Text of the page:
Actor Rip Torn Dead at 88; Starred In Hartford Stage's 'Camino Real'
Actor Rip Torn died on Tuesday at his home in Lakeville, Conn. He was 88. I interview3d him along with Betty Buckley, who both starred in Tennessee Williams’ “Camino Real,” directed by Michael Wilson, at Hartford Stage oin 1999. Below is that interview .
By FRANK RIZZO
'Camino Real," Tennessee Williams' most challenging play, inhabits a kind of purgatory for lost romantics. The original production in 1953, directed by no less a talent than Elia Kazan, was a heartbreaking loss for Williams, his first failure after a string of profound and popular hits that included "The Glass Menagerie" and "A Streetcar Named Desire."
Audiences failed to respond to the story about an innocent American boxer named Kilroy who arrives in the plaza of an unnamed Latin American city. The place is filled with characters from historical, literary and popular culture sources: Camille, Lord Byron, Don Quixote, Casanova, Kilroy. One can leave the Camino Real ("Royal Highway" in Spanish) only through an arch that leads out to a desert or, if lucky, via an airplane that makes rare and unscheduled flights. The work contains a fiesta of ideas, at times evoking Sartre's existential "No Exit" or Dante's "Inferno."
But audiences found the play too fantastical. Despite pockets of devoted support, the show closed within two months, leaving Williams bitter about a theater world that had rejected his attempts at theatrical poetry and innovation.
In the 46 years since, pros such as Jose Quintero, Al Pacino and Jessica Tandy have tackled the material, none with overwhelming success. Now, four major productions of the play will be undertaken by regional theaters this season.
The times, as well as crucial casting, may make the Hartford Stage production -- which opens Wednesday -- the answer to the prayers of worshipful Williams' fans who see this as a lost orphan of a play that just needs a good home and a smart, loving family. Key to artistic director Michael Wilson's production is the casting of three pivotal characters: Broadway musical diva Betty Buckley as Camille; veteran stage and screen actor Rip Torn as Casanova; and James Colby, who sizzled as Stanley in the theater's production of "A Streetcar Named Desire."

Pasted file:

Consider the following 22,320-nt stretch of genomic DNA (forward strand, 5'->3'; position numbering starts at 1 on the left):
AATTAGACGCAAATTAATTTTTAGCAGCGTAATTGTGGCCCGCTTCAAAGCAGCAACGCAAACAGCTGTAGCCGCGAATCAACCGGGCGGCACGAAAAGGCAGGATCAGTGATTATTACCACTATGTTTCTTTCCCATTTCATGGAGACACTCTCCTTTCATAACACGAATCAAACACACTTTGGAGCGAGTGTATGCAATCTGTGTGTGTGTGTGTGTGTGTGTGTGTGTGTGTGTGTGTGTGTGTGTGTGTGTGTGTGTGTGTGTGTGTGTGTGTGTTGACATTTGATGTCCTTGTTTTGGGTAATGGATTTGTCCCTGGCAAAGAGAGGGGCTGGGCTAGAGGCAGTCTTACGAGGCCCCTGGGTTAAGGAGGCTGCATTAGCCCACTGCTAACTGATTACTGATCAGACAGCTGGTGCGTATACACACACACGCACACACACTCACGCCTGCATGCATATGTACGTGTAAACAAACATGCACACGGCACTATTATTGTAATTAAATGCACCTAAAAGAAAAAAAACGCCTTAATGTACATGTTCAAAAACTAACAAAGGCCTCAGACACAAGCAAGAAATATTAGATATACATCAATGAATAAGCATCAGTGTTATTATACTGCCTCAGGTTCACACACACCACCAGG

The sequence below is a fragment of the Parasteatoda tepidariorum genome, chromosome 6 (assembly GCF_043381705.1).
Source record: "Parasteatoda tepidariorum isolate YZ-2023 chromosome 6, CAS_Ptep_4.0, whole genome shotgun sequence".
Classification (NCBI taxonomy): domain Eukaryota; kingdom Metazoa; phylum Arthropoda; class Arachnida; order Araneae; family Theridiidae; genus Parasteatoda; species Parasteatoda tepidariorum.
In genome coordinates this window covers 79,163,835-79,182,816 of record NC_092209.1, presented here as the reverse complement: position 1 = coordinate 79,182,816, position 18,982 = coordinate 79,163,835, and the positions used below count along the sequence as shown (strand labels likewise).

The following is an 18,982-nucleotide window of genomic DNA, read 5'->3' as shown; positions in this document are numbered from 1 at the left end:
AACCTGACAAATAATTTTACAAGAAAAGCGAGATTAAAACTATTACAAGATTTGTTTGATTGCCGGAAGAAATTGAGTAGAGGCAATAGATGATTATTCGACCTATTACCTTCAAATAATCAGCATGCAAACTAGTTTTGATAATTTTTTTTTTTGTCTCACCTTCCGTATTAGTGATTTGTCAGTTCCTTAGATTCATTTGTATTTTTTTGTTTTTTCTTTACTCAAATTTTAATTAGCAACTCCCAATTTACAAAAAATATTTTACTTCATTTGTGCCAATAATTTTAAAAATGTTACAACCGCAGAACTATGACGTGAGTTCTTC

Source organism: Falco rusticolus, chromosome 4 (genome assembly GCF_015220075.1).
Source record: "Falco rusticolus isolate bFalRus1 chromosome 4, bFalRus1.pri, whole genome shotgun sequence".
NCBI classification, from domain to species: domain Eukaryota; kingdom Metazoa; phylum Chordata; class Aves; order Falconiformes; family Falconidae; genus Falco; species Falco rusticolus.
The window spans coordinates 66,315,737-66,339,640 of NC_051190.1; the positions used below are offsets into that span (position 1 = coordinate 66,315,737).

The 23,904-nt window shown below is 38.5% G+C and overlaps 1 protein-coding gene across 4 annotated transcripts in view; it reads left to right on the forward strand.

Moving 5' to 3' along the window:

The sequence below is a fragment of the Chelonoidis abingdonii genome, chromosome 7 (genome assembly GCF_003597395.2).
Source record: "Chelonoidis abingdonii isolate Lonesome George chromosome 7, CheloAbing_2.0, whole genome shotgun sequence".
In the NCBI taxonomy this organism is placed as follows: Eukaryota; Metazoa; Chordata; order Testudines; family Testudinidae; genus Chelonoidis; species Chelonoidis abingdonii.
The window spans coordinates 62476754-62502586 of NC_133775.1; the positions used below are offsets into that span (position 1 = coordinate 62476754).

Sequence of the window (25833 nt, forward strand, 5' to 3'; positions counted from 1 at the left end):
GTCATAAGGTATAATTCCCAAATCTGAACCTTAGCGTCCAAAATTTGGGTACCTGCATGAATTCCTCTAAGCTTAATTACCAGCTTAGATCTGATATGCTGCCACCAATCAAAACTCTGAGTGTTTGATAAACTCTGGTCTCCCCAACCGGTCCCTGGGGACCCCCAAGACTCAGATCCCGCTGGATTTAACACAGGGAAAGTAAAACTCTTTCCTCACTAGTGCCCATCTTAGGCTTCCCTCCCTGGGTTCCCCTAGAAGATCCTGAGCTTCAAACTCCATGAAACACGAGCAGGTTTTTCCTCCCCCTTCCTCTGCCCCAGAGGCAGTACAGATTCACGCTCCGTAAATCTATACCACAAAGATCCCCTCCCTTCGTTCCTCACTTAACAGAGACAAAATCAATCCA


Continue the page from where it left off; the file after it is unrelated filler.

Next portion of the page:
But getting the heavyweight cast proved an enormous effort for Wilson. Though Colby was fresh from the encore production of "Streetcar" this summer, securing the other two stars -- both of whom have developed a relationship with Wilson -- was something else. After all, Wilson was trying to get not just one star -- impressive enough for regional theater -- but two.
Wilson -- who seems to have a special affinity with grand actresses -- convinced Buckley that the special lyrical vulnerability she brought to her previous show-stopping roles was perfect for Camille. (The theater also accommodated Buckley's concert schedule. She'll miss four performances.)
But Torn was busy preparing for an upcoming film and renovating two houses and a barn in Lakeville.
"Michael is a family friend," says Torn, "but I told him I couldn't do it because I just didn't have the time. But I decided to do it anyway because I'm banking on the fact that we're the cast to do it, and there'll never be another time like this. I felt I had an obligation -- and a mission -- to do this production."